Monday, July 22, 2013

The European Union: What Was Not Said By Michael Curtis

The EU might truly help the Palestinians by helping the development of the Palestinian economy, and the introduction of the rule of law, equal justice under law, transparent and accountable governance, a free press, and other human rights. Sadly, however, it is hard not to come to the conclusion that the EU is not so much interested in helping the Palestinians so much as in helping them to sabotage Jews.
When it comes to matters of Israel and Palestine, the European Union (EU) has made no attempts to mask its biases. The Europeans' June 28th announcement of sanctions on Israeli products produced outside of the 1949 cease-fire line serves as yet another example of how the EU's stances on the Israeli-Palestinian conflict are not only slanted, but profoundly unproductive.
For more than thirty years the European Union (EU) has issued statements critical of Israel, and been supportive of the Palestinian cause. The EU Venice Declaration of 1980, the first statement it issued on foreign policy, while understandably supporting the right of the Palestinian people to self-determination, asserted, however, the unacceptability of any unilateral initiative to alter the status of Jerusalem, proclaimed the need for Israel to end its control over those lands since 1967, and declared that Israeli settlements were an obstacle to peace.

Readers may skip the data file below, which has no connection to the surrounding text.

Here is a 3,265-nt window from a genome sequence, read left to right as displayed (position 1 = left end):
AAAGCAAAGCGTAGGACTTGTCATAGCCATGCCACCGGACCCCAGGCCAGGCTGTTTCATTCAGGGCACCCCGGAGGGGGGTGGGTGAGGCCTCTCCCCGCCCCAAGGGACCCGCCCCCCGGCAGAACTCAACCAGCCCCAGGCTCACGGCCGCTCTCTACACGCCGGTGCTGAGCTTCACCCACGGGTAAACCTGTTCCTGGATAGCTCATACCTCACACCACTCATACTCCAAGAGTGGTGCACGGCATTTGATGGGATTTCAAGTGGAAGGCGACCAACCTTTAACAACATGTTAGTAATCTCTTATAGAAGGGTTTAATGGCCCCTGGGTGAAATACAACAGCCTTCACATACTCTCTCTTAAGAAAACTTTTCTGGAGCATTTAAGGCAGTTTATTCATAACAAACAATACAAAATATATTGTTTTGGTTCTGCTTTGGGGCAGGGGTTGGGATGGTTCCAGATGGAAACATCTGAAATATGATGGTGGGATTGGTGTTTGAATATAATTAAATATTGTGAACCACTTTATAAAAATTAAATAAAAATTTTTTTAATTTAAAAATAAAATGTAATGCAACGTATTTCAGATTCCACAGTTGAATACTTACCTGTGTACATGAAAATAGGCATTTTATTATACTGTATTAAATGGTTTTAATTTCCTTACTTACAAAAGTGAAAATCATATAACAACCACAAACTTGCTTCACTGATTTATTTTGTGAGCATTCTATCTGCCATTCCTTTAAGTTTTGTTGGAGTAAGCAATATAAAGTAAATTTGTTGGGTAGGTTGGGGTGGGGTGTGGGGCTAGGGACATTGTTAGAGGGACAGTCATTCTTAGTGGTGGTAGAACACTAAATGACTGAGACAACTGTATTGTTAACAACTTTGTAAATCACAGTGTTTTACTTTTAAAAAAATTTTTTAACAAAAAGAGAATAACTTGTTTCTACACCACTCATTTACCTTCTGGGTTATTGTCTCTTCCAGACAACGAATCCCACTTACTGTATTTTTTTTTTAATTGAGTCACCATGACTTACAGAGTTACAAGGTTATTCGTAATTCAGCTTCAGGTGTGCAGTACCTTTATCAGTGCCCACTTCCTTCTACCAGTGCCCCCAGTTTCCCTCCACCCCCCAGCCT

What was not stated was that the only reason these lands became "occupied" in the first place was that in 1967, for the third time in twenty years, entire coalitions of Israel's neighbors – including Egypt, Jordan and Syria -- initiated wars against Israel (they initiated the earlier wars in 1947 and 1956); that under Jordanian rule, which lasted from 1948 until 1967, many parts of Jerusalem was not only prohibited to Jews, but, for example, Jordanians took gravestones from the holy Mount of Olives cemetery and used them as the floors for their latrines, and Jewish holy sites were desecrated.